Humble brag; my kids are smart. They are precocious. The challenge that comes with this is to teach them to work hard because a lot of things are easy for them. And because it's fun to be "superior" it's easy to forget that being good at things is not the same as being good, and definitely does not make you better than other people.
I have some acquaintances whose little girls are also precocious. They've mentioned on several occasions that they "Almost wish" their high strung girls were dumb. It was funny-ish, in the way that you later regret laughing along, the first time. But since they've mentioned it to me more than once, it becomes part of their shtick.
Thanks to my habit of reading the Hax advice column, I know that I don't have any place to bring this up to them. If they ask for advice on how I have managed my early reader, late emotional intelligence, super star, I guess I have a chance to say something. But mostly I think I'd say, blah blah blah. I don't know! I often recognize myself as the major problem in my relationship with that child. She is adorable and helpful and willing. She feeds off my stress, sadly.
I got to go have the children's pictures taken recently by a professional photographer in the woods! I love good pictures. This same photographer took the amazing halloween photo 2 years ago. It's a gem! The children were promised a chocolate if they smiled and didn't pout for the pictures. They all got one, except the baby.
B has been obsessed with the computer lately. He knows how to turn them on and get to the games. It's been intense catching him on the computer 10 times a day. I've tried to just always stay in that room. I've been pretty successful at inviting him to come read a book with me. Hurray he'd rather read a book with me. But he also needs to learn boundaries. So tonight we made a "computer" chart that has yellow paper dots that move off the "computer" when I catch him on there at the wrong time. I really hope he can learn to control himself.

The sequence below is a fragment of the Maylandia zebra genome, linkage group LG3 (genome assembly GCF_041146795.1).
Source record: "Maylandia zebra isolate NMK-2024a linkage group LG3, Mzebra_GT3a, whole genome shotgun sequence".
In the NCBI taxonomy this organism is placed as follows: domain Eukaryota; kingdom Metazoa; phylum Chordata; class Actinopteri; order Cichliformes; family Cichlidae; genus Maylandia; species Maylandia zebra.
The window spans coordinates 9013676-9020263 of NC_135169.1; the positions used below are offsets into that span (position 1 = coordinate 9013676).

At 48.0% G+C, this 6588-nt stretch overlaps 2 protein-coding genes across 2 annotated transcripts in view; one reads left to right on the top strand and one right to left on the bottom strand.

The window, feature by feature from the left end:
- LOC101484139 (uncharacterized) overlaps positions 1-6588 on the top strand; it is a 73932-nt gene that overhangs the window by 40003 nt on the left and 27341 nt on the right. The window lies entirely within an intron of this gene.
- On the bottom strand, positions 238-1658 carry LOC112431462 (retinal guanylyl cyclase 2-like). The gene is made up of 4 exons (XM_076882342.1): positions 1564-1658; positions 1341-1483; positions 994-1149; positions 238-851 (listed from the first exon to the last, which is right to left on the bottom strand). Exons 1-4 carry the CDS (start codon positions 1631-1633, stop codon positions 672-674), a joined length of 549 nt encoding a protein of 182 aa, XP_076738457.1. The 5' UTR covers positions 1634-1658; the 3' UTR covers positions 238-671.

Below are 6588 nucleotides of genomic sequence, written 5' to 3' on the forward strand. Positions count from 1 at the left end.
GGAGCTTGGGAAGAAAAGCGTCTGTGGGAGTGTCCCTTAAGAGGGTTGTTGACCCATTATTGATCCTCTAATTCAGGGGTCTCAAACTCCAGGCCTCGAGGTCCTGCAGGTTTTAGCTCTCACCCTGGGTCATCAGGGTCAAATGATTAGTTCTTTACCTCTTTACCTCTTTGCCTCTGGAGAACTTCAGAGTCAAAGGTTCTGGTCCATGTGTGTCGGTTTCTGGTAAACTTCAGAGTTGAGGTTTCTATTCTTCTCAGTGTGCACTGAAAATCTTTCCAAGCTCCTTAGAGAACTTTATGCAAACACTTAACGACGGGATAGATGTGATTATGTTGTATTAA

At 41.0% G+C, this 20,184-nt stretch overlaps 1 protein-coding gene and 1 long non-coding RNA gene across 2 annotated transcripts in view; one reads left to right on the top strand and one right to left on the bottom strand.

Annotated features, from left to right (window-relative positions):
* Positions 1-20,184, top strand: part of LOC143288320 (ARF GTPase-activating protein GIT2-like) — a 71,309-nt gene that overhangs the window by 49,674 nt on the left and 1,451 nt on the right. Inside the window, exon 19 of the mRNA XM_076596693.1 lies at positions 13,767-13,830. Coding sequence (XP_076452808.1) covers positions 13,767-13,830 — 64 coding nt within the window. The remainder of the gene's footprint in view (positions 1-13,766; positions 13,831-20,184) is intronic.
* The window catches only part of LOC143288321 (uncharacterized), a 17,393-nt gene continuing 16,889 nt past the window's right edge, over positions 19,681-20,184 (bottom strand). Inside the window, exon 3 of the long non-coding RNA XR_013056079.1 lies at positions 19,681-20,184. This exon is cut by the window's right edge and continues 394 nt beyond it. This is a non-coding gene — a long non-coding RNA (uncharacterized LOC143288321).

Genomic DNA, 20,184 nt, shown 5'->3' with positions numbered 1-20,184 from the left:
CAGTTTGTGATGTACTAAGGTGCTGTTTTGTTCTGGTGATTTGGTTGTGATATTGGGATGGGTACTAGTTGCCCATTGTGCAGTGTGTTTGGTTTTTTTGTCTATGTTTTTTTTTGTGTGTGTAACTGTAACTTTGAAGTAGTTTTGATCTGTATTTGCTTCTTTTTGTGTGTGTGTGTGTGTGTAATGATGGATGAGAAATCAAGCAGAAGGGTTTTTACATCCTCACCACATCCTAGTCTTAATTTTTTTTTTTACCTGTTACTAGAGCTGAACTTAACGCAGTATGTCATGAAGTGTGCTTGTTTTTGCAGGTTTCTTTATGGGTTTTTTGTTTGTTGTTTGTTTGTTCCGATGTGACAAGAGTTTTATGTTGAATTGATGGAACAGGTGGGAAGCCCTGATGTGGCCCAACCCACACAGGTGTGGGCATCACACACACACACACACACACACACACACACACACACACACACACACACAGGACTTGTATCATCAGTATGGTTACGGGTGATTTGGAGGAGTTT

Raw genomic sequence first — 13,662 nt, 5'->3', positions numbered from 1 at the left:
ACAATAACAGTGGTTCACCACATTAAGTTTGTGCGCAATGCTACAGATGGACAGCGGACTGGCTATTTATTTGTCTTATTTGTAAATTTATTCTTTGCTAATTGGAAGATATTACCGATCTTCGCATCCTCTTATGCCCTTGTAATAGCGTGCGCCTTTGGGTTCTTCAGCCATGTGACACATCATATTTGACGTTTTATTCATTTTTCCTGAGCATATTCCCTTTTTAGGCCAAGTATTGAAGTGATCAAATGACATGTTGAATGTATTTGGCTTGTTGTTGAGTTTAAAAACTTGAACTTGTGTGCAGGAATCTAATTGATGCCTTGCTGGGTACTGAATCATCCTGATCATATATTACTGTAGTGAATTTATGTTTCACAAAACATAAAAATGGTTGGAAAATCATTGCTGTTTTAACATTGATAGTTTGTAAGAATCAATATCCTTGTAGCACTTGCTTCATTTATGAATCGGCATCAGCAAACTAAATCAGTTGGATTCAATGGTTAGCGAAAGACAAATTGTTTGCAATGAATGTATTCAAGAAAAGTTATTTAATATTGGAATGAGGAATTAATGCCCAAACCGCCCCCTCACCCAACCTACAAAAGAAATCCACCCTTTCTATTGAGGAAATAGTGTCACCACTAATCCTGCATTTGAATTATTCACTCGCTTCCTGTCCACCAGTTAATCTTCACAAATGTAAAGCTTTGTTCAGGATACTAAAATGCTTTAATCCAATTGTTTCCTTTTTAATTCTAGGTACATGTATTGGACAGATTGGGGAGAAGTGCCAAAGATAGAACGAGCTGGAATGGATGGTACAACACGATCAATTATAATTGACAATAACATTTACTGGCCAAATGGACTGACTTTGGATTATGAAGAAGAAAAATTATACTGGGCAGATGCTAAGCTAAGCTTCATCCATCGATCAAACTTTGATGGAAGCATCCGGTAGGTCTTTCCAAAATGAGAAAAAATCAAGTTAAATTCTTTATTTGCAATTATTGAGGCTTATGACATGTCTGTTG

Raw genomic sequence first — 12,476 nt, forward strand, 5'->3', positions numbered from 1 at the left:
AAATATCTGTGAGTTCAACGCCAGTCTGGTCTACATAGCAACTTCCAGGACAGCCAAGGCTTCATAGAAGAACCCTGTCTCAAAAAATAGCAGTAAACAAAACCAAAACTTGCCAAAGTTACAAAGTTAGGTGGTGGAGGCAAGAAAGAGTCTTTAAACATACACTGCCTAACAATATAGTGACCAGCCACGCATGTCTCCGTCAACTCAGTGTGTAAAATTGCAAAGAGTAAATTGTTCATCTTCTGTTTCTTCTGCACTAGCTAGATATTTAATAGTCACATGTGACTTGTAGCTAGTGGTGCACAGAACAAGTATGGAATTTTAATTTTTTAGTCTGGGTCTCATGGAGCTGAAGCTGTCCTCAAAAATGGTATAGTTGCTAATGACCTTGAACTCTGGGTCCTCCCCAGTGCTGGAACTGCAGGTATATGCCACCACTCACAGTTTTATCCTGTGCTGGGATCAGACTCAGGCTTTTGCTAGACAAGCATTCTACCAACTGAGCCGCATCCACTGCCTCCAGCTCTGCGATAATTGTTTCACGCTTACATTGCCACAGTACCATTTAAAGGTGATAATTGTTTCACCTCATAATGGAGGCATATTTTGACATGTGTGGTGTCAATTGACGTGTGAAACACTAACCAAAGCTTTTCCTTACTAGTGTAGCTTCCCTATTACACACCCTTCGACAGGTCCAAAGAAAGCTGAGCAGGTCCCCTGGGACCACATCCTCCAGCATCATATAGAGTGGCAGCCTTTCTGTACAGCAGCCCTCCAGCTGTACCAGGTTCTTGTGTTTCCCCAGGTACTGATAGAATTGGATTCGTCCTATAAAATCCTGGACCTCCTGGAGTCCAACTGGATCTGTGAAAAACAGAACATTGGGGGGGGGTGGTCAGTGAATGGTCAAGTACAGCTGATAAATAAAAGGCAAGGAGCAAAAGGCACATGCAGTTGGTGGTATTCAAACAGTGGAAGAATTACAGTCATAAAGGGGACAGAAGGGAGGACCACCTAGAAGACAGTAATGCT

I've been reading "The Marshmallow Test" and it's great! Hurray for Popular Science. This book has a lot of good advice for training myself and the children to have greater ability to delay gratification for later rewards.
I gave a lesson on Sunday about Patience. I learned that yet another major idea has missed me my whole life. Patience is not just waiting. It is waiting without anxiety, complaining, fear and all that junk that makes it harder to wait, and doesn't accomplish anything. So that's a rather amazing revelation for me. To be patient with the kids, I have a lot of work to do.
Yesterday night I noticed that G's hearing aid was missing. The 2.5K loaner hearing aid that he got just before the hurricane 2 weeks ago. Missing. "You won't have any birthdays if we have to pay for that." "No computer time until it is found." I declared.
G responded by praying fervently and muttering about being a bad scout. Late into the night he was crying that God hadn't answered his prayers. I turned on the light to tell him that God answers prayers and that it was wrong to blame this on God. This morning G was reading and when I told him to keep looking he said "I already prayed and God didn't answer!" Ohhhhh. So we had more discussion about works, and "after all you can do..."
I kept looking and looking. I eventually did find it and I'm not sure I'm not the one that stashed it away in a safe place. G was never wearing it because it had a strange earmold that gave a lot of feedback, and since it wasn't waterproof, it was a huge liability. So knowing he never wore it, I may have put it in this little jar and put it up on the shelf in the travel bag for his CI stuff. I feel bad for making him so stressed out about it. I wish we'd never borrowed it.
Each of my children are amazing and incandescent. I feel so blessed to be their mother. I can't believe how good P is to me and how incredible it is that we have this beautiful life and these wonderful children.